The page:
Kaine, Durbin, Lee Introduce Smarter Sentencing Act
WASHINGTON, D.C.— U.S. Senator Tim Kaine joined Senators Dick Durbin (D-IL) and Mike Lee (R-UT) in introducing the Smarter Sentencing Act, legislation to modernize federal drug sentencing policies by lowering certain mandatory drug sentences.
“Our nation is facing a serious over-incarceration problem,” said Kaine. “One way we can tackle this challenge is by reducing mandatory minimums that unfairly punish non-violent drug offenders. I hope Congress will pass this bipartisan legislation to end one-size-fits all sentences for drug offenses and save taxpayer dollars.”
“Our current federal sentencing laws are out of date and often counterproductive,” said Lee. “The Smarter Sentencing Act is a commonsense solution that will greatly reduce the financial and, more importantly, the human cost imposed on society by the broken status quo. The SSA will give judges the flexibility and discretion they need to impose stiff sentences on the most serious drug lords and cartel bosses, while enabling nonviolent offenders to return more quickly to their families and communities.”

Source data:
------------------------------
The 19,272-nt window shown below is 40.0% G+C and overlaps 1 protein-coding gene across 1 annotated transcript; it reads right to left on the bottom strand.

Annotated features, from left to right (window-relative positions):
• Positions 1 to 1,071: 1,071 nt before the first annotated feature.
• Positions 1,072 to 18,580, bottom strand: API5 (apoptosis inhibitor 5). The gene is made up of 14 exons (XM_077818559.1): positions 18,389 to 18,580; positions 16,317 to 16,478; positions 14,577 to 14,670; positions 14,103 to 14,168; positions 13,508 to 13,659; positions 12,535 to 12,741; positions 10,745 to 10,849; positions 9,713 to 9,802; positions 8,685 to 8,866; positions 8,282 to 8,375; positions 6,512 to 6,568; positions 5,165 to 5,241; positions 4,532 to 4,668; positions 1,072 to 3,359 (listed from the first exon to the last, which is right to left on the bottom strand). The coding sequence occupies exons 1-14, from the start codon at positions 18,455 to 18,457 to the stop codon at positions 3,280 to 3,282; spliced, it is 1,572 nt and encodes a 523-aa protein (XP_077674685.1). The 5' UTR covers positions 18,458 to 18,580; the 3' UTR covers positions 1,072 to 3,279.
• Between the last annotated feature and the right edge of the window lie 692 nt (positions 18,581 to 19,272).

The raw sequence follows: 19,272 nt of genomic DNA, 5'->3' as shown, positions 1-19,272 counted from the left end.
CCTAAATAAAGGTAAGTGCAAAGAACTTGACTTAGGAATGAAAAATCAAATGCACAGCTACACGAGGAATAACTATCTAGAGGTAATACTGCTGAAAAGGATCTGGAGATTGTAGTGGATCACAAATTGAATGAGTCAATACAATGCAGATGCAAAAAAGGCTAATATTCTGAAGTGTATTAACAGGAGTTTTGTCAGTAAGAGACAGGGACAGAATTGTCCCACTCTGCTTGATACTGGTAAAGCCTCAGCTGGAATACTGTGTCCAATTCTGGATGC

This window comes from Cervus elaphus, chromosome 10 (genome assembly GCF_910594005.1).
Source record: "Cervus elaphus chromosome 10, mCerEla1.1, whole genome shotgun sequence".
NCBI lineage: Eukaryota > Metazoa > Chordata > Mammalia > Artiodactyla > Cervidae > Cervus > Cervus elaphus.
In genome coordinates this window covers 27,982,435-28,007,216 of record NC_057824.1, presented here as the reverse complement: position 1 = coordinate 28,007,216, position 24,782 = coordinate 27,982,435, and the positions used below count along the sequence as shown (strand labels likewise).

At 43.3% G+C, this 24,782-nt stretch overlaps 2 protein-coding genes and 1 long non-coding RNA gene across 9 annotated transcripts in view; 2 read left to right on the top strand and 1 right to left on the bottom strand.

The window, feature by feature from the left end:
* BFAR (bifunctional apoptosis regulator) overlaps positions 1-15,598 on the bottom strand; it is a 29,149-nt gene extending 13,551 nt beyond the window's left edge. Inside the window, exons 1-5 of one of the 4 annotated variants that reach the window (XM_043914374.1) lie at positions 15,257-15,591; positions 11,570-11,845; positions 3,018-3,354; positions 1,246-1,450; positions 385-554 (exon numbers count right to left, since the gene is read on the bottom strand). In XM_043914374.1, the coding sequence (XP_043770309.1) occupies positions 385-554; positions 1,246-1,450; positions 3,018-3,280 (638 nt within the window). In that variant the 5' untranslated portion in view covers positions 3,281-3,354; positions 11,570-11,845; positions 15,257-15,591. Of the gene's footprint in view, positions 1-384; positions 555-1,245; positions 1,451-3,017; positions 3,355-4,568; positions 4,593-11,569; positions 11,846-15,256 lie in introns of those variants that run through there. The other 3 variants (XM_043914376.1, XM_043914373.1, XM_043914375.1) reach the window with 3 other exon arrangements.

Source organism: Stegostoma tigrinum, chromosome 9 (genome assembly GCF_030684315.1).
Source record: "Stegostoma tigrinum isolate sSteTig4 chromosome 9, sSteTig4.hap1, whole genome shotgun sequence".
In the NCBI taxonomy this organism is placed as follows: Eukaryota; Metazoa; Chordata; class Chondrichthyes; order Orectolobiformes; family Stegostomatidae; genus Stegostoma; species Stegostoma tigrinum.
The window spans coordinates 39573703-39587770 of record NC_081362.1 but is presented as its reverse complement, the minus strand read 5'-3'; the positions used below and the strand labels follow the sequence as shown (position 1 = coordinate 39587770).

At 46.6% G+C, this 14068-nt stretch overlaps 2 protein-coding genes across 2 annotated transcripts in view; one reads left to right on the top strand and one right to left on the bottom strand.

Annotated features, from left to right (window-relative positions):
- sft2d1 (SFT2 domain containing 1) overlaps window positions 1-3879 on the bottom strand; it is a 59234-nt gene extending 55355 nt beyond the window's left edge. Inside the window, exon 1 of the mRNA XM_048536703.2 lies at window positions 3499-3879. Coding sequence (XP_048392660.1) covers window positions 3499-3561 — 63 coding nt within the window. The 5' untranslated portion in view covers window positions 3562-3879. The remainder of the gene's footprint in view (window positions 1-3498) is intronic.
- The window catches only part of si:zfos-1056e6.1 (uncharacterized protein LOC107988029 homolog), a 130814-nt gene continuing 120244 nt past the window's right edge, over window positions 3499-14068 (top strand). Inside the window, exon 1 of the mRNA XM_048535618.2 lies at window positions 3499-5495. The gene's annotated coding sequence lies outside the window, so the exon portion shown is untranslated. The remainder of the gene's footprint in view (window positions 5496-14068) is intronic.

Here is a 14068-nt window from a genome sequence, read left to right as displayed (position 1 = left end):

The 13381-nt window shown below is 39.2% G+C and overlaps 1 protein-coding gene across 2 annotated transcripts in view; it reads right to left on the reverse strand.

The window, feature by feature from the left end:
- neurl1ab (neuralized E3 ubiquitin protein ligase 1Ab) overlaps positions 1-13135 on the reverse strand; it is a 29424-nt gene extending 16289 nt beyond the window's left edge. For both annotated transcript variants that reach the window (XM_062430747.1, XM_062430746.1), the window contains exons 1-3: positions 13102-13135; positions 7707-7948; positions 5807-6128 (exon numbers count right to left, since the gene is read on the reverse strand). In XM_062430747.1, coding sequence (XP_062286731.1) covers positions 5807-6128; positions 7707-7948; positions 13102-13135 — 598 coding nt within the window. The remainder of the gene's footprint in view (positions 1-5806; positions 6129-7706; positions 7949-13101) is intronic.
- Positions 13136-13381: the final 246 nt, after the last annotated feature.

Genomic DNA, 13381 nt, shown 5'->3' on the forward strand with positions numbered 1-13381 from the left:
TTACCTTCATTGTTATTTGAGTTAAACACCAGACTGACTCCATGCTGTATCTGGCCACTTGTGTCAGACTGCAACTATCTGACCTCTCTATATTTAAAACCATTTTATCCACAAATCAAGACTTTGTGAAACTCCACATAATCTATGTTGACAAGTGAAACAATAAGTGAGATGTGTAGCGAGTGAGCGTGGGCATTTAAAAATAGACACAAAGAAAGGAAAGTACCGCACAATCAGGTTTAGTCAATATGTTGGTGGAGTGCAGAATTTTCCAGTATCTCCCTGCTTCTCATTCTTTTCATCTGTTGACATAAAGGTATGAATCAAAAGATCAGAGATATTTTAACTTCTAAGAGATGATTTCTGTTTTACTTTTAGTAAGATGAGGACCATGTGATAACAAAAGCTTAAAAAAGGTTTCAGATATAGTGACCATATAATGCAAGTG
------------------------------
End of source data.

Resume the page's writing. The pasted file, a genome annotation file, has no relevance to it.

“Mandatory minimum penalties have played a large role in the explosion of the U.S. prison population. These mandatory minimums have too often led to sentences that are unfair, fiscally irresponsible, and a threat to public safety,” said Durbin. “The First Step Act was a critical move in the right direction, but there is much more work to be done to reform our criminal justice system. The Smarter Sentencing Act gives federal judges the authority to conduct individualized reviews to determine the appropriate sentences for certain nonviolent drug offenses. I will keep fighting to get this commonsense, bipartisan legislation through the Senate with my colleague, Senator Lee.”
The Smarter Sentencing Act was first introduced in 2013. Several important reforms from the Smarter Sentencing Act were included in the landmark First Step Act, which was enacted into law last year. The central remaining sentencing reform in the legislation would reduce mandatory minimum penalties for certain nonviolent drug offenses. The Congressional Budget Office has estimated that implementation of this provision would save taxpayers approximately $3 billion over ten years.
Along with Kaine, Durbin, and Lee, the bill is cosponsored by Senators Patrick Leahy (D-VT), Sheldon Whitehouse (D-RI), Richard Blumenthal (D-CT), Ron Wyden (D-OR), Angus King (I-ME), Elizabeth Warren (D-MA), Tammy Baldwin (D-WI), Cory Booker (D-NJ), and Kamala Harris (D-CA).